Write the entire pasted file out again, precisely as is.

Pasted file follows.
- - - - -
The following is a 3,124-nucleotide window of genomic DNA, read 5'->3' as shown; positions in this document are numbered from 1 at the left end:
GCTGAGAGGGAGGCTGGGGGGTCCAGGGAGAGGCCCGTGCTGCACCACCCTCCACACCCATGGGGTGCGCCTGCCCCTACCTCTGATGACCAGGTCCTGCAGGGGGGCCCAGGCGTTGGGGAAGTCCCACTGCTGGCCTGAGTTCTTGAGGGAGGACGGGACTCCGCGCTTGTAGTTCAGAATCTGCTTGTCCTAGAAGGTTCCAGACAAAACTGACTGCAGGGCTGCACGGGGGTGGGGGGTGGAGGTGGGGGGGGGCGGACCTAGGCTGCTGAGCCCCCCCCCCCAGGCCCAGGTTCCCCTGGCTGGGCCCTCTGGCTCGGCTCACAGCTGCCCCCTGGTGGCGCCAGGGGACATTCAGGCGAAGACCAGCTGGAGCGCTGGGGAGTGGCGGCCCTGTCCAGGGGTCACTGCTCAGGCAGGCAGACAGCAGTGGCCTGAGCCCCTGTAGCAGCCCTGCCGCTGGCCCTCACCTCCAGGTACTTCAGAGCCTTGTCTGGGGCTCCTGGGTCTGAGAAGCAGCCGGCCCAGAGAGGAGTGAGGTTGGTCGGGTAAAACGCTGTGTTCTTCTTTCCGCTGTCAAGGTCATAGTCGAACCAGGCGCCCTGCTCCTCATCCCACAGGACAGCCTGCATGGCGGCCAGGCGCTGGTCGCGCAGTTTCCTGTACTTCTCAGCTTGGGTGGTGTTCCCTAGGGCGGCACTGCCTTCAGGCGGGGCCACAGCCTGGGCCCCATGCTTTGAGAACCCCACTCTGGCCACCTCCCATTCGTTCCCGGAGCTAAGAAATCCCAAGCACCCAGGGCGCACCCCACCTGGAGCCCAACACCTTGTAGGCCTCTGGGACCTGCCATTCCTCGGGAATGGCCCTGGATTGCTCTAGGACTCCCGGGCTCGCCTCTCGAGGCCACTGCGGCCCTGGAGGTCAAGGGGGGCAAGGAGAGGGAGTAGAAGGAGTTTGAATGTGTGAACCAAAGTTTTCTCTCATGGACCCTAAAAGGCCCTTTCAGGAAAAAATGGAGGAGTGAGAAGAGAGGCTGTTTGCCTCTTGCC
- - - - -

The following is a 3,124-nucleotide window of genomic DNA, read 5'->3' as shown; positions in this document are numbered from 1 at the left end:
GCTGAGAGGGAGGCTGGGGGGTCCAGGGAGAGGCCCGTGCTGCACCACCCTCCACACCCATGGGGTGCGCCTGCCCCTACCTCTGATGACCAGGTCCTGCAGGGGGGCCCAGGCGTTGGGGAAGTCCCACTGCTGGCCTGAGTTCTTGAGGGAGGACGGGACTCCGCGCTTGTAGTTCAGAATCTGCTTGTCCTAGAAGGTTCCAGACAAAACTGACTGCAGGGCTGCACGGGGGTGGGGGGTGGAGGTGGGGGGGGGCGGACCTAGGCTGCTGAGCCCCCCCCCCCAGGCCCAGGTTCCCCTGGCTGGGCCCTCTGGCTCGGCTCACAGCTGCCCCCTGGTGGCGCCAGGGGACATTCAGGCGAAGACCAGCTGGAGCGCTGGGGAGTGGCGGCCCTGTCCAGGGGTCACTGCTCAGGCAGGCAGACAGCAGTGGCCTGAGCCCCTGTAGCAGCCCTGCCGCTGGCCCTCACCTCCAGGTACTTCAGAGCCTTGTCTGGGGCTCCTGGGTCTGAGAAGCAGCCGGCCCAGAGAGGAGTGAGGTTGGTCGGGTAAAACGCTGTGTTCTTCTTTCCGCTGTCAAGGTCATAGTCGAACCAGGCGCCCTGCTCCTCATCCCACAGGACAGCCTGCATGGCGGCCAGGCGCTGGTCGCGCAGTTTCCTGTACTTCTCAGCTTGGGTGGTGTTCCCTAGGGCGGCACTGCCTTCAGGCGGGGCCACAGCCTGGGCCCCATGCTTTGAGAACCCCACTCTGGCCACCTCCCATTCGTTCCCGGAGCTAAGAAATCCCAAGCACCCAGGGCGCACCCCACCTGGAGCCCAACACCTTGTAGGCCTCTGGGACCTGCCATTCCTCGGGAATGGCCCTGGATTGCTCTAGGACTCCCGGGCTCGCCTCTCGAGGCCACTGCGGCCCTGGAGGTCAAGGGGGGCAAGGAGAGGGAGTAGAAGGAGTTTGAATGTGTGAACCAAAGTTTTCTCTCATGGACCCTAAAAGGCCCTTTCAGGAAAAAATGGAGGAGTGAGAAGAGAGGCTGTTTGCCTCTTGCC